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The scenario is we run some web sites based on an nginx image in kubernetes cluster. When we had our cluster setup with nodes of 2cores and 4GB RAM each. The pods had the following configurations, cpu: 40m and memory: 100MiB. Later, we upgraded our cluster with nodes of 4cores and 8GB RAM each. But kept on getting OOMKilled in every pod. So we increased memory on every pods to around 300MiB and then every thing seems to be working fine.

My question is why does this happen and how do I solve it. P.S. if we revert back to each node being 2cores and 4GB RAM, the pods work just fine with decreased resources of 100MiB.

  • Any chance of getting some relevant logs? – Wytrzymały Wiktor May 19 '20 at 9:51
  • the logs -f command only reveals memory issue and that typical nginx error of child process being and nothing else :( – Shahnewaz Ul Islam Chowdhury May 19 '20 at 10:40
  • Are you using an Autoscaler (HPA)? Is there any chance that the load/traffic for those pods increased? For example the traffic on your website increased and caused higher than usual load which caused OOMKiller to trigger. – Wytrzymały Wiktor May 19 '20 at 10:50
  • not at all, just launching the pods with 100MiB in 4core nodes makes the pods to die with 00MKilled error so embarrassing the situation is right now :( – Shahnewaz Ul Islam Chowdhury May 19 '20 at 12:33
  • Could you please share you pod yaml? Pod should not request more memory just because your node has more of it. I need to make sure the config is right. – Wytrzymały Wiktor May 20 '20 at 9:29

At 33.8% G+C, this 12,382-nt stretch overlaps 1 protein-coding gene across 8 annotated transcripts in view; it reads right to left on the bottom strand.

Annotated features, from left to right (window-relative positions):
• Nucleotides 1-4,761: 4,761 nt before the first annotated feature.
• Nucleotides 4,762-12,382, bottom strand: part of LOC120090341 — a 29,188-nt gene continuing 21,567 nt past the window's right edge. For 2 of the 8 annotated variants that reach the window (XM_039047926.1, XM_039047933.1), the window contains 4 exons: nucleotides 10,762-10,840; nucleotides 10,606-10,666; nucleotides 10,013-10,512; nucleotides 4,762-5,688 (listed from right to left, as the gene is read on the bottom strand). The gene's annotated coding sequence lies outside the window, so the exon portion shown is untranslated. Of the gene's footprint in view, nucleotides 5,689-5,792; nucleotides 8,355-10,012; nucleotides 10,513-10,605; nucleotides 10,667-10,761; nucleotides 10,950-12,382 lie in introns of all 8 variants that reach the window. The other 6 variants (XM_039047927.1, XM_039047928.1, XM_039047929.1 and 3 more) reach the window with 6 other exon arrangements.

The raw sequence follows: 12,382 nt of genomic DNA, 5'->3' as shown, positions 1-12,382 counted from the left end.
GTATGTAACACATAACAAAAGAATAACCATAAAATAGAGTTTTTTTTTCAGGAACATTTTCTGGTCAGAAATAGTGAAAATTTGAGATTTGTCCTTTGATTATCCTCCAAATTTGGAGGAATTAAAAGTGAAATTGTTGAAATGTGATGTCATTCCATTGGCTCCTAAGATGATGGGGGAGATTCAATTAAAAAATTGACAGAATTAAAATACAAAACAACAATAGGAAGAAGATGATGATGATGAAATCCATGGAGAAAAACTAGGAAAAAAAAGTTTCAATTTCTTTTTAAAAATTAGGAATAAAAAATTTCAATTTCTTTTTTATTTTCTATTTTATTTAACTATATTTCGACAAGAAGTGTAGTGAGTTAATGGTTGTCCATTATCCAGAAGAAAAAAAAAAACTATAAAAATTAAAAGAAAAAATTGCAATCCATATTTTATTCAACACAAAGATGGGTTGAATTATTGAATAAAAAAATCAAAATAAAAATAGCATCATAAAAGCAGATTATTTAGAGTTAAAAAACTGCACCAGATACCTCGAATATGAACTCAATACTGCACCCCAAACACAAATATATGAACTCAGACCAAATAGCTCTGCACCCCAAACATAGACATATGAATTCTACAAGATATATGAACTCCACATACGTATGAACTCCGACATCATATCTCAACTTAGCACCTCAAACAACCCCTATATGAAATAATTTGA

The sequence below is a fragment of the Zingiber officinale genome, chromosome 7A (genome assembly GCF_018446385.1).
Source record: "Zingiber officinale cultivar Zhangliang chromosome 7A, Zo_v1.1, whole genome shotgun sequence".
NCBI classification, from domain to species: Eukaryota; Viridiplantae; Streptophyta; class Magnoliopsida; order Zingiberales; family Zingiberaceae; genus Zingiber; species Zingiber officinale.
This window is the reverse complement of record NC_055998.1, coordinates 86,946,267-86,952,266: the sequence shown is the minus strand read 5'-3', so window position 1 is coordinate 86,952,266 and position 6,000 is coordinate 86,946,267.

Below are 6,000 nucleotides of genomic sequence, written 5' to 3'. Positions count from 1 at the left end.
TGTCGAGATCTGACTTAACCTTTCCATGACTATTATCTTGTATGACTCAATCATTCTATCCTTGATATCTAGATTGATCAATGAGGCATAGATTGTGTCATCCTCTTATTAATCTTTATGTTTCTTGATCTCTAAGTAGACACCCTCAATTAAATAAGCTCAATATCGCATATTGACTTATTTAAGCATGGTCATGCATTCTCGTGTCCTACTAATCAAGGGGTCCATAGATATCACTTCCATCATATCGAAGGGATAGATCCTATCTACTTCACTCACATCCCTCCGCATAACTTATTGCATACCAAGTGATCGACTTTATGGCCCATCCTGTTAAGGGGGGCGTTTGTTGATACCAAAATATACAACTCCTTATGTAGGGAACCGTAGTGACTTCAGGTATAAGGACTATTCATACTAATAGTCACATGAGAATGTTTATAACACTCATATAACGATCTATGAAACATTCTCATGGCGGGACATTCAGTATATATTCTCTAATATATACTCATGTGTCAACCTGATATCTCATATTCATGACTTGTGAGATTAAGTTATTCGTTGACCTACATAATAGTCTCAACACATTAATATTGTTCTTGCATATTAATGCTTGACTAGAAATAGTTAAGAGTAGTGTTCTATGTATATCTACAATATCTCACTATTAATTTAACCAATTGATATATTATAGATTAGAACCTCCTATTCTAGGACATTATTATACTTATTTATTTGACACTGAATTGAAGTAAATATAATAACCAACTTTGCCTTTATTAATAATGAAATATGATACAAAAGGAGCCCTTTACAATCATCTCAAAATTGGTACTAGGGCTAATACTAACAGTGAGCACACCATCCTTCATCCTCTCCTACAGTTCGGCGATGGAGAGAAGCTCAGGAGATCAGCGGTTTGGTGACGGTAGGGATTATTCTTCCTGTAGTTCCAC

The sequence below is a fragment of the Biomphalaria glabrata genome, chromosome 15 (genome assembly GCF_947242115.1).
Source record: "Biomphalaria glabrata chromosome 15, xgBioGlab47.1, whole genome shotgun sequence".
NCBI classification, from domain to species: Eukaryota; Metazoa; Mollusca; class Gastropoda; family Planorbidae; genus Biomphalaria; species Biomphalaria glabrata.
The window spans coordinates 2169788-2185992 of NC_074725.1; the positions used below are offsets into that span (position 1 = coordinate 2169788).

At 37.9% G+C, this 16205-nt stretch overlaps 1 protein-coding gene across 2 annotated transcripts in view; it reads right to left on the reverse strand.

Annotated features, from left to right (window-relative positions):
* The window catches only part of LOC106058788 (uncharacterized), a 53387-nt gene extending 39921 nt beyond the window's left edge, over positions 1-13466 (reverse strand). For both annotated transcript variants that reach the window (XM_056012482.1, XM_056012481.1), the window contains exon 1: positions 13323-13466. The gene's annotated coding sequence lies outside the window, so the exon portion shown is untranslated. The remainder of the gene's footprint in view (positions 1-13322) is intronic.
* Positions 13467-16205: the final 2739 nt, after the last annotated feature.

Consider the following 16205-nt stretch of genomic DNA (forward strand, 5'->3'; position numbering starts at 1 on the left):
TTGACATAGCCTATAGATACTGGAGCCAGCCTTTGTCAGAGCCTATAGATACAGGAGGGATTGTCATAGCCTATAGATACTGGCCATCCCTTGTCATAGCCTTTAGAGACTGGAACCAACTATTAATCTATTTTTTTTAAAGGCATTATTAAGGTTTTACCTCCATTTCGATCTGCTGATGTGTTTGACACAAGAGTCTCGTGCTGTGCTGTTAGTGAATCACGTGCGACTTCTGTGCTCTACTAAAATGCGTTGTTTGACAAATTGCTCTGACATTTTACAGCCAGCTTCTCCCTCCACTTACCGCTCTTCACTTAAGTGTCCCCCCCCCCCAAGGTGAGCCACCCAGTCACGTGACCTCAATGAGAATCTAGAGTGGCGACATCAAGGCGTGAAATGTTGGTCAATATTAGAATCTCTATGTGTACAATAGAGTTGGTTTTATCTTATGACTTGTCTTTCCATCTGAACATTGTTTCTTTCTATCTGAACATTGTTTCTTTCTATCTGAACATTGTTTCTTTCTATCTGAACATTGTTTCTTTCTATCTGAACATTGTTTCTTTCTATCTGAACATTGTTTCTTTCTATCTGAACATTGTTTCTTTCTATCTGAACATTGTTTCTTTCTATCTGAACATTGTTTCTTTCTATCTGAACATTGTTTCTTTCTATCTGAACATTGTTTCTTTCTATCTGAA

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First of all, the pod should not request more memory/CPU just because the node has gotten more resources. Without your specs it is hard to point out what might be wrong config wise but I would like to explain the concept to make it more clear.

You mentioned your pod configuration but did not specify if these are limits or requests.

  • Requests are what the container is guaranteed to get. If a container requests a resource, Kubernetes will only schedule it on a node that can give it that resource. These will not cause OOMs, they will cause pod not to get scheduled.

  • Limits, on the other hand, make sure a container never goes above a certain value. This can cause OOM kill.

Requests and limits are on a per-container basis. While Pods usually contain a single container, it’s common to see Pods with multiple containers as well. Each container in the Pod gets its own individual limit and request, but because Pods are always scheduled as a group, you need to add the limits and requests for each container together to get an aggregate value for the Pod.

Below is an example of a pod that has 2 containers with the same specified requests and limits:

apiVersion: v1
kind: Pod
metadata:
  name: frontend
spec:
  containers:
  - name: db
    image: mysql
    env:
    - name: MYSQL_ROOT_PASSWORD
      value: "password"
    resources:
      requests:
        memory: "64Mi"
        cpu: "250m"
      limits:
        memory: "128Mi"
        cpu: "500m"
  - name: wp
    image: wordpress
    resources:
      requests:
        memory: "64Mi"
        cpu: "250m"
      limits:
        memory: "128Mi"
        cpu: "500m"

If you want to calculate requests and limits for the whole pod you need to sum those values, making it: request of 0.5 cpu and 128 MiB of memory, and a limit of 1 cpu and 256MiB of memory.

If you want to find more regarding that topic than check out the official documentation:

Please, let me now if that helped.

  • @ShahnewazUlIslamChowdhury Have you managed to make it work? – Wytrzymały Wiktor Jun 1 '20 at 7:59

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